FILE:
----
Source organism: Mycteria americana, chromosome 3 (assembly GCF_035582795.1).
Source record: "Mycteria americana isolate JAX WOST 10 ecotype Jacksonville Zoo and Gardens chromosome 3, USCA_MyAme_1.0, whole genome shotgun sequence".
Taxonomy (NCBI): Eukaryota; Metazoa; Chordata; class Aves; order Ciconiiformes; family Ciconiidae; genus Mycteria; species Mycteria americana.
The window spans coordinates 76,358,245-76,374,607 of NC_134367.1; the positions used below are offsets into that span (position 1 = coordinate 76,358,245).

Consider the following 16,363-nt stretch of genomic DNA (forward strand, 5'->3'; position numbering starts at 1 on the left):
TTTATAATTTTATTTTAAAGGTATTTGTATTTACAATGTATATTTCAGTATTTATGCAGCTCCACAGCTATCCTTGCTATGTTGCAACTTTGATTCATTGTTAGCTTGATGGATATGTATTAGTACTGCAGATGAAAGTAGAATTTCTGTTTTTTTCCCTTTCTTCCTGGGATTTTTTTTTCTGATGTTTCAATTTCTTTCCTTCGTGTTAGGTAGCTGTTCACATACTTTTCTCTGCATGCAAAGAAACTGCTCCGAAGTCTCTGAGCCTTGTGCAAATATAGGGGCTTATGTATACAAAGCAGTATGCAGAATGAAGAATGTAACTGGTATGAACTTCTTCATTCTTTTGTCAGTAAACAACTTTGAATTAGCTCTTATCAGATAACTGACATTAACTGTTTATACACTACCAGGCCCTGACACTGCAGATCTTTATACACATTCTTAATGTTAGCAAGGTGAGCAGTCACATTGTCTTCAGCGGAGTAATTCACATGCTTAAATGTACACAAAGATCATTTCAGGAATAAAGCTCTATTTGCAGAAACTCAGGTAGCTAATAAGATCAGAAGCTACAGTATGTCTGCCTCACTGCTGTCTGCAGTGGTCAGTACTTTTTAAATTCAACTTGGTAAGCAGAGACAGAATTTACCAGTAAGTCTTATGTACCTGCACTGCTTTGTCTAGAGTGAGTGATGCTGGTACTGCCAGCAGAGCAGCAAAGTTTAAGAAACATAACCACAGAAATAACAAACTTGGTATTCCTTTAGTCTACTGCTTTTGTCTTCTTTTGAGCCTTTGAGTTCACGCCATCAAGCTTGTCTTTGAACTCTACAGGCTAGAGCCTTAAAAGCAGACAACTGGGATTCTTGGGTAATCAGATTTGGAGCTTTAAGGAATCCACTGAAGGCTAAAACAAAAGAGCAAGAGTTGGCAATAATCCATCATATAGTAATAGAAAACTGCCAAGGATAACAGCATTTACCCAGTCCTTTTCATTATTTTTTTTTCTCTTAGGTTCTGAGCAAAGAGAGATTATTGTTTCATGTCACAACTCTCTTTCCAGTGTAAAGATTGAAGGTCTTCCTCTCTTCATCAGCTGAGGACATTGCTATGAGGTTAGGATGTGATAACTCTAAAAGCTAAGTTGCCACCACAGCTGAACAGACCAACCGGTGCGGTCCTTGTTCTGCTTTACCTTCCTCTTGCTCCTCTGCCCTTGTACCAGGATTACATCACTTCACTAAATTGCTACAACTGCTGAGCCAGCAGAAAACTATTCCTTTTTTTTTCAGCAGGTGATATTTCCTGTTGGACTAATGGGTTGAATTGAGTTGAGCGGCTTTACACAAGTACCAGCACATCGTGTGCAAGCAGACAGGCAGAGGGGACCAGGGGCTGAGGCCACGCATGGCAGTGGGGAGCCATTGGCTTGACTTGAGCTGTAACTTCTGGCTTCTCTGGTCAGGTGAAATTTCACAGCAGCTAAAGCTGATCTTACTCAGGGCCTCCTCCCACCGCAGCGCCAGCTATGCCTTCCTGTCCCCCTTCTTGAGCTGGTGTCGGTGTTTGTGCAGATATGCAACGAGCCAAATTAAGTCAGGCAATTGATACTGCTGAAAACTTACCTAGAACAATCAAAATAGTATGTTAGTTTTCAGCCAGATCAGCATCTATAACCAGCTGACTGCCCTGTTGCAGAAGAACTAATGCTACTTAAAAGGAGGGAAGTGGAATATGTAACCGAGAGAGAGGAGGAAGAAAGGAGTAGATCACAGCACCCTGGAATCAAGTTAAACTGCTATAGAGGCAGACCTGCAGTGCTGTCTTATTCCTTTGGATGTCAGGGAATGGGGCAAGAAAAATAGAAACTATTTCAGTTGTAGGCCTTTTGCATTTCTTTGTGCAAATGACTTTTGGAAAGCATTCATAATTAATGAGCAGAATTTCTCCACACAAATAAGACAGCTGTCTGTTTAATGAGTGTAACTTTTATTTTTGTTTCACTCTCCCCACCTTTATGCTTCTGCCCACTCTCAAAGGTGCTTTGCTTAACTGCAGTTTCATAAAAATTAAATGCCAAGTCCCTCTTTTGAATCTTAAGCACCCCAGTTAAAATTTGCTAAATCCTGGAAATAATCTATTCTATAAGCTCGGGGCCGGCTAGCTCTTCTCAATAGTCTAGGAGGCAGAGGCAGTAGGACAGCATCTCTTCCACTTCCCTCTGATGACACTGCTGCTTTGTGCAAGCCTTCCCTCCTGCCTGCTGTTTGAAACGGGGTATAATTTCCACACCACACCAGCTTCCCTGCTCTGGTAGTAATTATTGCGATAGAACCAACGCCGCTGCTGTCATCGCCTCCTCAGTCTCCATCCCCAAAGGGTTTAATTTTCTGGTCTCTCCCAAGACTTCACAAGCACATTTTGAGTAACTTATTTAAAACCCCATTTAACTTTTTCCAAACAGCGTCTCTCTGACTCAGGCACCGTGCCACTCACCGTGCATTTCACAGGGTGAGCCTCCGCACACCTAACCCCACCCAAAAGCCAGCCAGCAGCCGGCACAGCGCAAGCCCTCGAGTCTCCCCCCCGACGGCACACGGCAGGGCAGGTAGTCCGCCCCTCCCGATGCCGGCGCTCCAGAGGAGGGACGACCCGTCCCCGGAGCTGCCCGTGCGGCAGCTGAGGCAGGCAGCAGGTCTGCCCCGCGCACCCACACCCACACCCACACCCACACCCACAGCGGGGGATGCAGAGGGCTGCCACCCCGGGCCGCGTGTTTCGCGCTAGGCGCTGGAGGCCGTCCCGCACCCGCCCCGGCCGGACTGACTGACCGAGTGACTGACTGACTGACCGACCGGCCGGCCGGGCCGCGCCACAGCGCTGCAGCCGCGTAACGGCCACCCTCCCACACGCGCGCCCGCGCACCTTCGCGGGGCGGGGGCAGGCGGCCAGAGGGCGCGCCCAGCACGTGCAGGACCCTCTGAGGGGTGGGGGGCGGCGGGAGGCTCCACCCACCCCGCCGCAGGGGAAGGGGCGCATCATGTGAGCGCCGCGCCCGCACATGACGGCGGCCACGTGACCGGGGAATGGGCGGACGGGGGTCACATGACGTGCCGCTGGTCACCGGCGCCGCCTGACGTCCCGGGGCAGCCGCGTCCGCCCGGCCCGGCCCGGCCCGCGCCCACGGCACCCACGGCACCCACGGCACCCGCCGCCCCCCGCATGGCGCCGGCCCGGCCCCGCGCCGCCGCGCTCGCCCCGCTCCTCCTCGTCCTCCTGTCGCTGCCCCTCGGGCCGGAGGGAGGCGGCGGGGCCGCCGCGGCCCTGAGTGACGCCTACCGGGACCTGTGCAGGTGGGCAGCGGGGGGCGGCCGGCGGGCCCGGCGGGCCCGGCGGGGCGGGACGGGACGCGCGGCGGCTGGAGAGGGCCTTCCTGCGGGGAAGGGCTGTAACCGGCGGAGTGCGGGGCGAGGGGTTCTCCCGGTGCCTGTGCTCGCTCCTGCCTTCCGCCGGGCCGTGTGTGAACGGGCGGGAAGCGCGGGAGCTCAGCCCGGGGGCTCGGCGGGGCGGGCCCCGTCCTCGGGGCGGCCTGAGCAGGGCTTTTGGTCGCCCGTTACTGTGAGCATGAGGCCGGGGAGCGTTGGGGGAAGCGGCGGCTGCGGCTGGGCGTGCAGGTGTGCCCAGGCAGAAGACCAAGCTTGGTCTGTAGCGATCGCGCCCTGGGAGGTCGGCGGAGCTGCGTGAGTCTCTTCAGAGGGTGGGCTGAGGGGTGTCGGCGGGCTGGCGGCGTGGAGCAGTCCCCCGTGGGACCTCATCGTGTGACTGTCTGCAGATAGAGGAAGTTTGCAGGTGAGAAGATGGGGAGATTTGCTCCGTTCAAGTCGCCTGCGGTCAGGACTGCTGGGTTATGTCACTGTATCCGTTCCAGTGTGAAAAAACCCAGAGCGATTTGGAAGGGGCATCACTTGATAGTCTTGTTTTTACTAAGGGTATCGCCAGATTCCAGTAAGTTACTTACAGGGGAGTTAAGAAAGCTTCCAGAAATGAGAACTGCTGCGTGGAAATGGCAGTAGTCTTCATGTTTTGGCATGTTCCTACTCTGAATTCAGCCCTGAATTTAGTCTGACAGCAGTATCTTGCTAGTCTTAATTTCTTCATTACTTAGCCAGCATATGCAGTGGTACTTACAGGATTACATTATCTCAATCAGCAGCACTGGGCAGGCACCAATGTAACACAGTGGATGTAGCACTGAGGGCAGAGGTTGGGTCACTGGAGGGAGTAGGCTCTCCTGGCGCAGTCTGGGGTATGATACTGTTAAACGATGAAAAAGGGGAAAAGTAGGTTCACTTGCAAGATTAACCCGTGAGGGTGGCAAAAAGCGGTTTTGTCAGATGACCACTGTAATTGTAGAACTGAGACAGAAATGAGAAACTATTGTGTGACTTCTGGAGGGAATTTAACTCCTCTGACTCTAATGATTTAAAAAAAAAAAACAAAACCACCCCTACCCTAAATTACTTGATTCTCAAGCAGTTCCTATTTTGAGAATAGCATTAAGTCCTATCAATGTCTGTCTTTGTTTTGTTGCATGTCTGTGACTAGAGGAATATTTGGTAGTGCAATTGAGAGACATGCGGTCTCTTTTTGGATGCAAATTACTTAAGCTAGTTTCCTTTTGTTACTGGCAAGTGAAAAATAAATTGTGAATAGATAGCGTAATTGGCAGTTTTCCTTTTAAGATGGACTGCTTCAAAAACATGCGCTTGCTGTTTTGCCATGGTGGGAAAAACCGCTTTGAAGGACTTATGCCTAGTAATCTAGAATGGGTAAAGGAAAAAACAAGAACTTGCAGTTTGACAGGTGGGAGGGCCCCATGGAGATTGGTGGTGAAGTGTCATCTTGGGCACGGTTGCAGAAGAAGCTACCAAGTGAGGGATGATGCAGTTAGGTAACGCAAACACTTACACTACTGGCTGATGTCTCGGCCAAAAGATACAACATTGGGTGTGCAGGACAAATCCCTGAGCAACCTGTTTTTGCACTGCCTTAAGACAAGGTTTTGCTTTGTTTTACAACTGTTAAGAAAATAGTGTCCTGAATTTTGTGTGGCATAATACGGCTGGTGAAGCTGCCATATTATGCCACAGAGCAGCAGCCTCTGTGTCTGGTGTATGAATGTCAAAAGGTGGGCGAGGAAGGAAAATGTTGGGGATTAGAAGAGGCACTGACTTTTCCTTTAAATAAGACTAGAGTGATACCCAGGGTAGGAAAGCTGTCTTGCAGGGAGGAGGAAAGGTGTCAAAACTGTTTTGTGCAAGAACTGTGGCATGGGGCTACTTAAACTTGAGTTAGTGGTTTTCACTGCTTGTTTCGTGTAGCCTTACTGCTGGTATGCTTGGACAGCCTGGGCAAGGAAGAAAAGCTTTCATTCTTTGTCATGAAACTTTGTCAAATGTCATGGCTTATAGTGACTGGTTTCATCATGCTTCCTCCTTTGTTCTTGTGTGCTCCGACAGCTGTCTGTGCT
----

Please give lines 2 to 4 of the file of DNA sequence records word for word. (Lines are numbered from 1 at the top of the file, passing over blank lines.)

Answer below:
Source record: "Mycteria americana isolate JAX WOST 10 ecotype Jacksonville Zoo and Gardens chromosome 3, USCA_MyAme_1.0, whole genome shotgun sequence".
Taxonomy (NCBI): Eukaryota; Metazoa; Chordata; class Aves; order Ciconiiformes; family Ciconiidae; genus Mycteria; species Mycteria americana.
The window spans coordinates 76,358,245-76,374,607 of NC_134367.1; the positions used below are offsets into that span (position 1 = coordinate 76,358,245).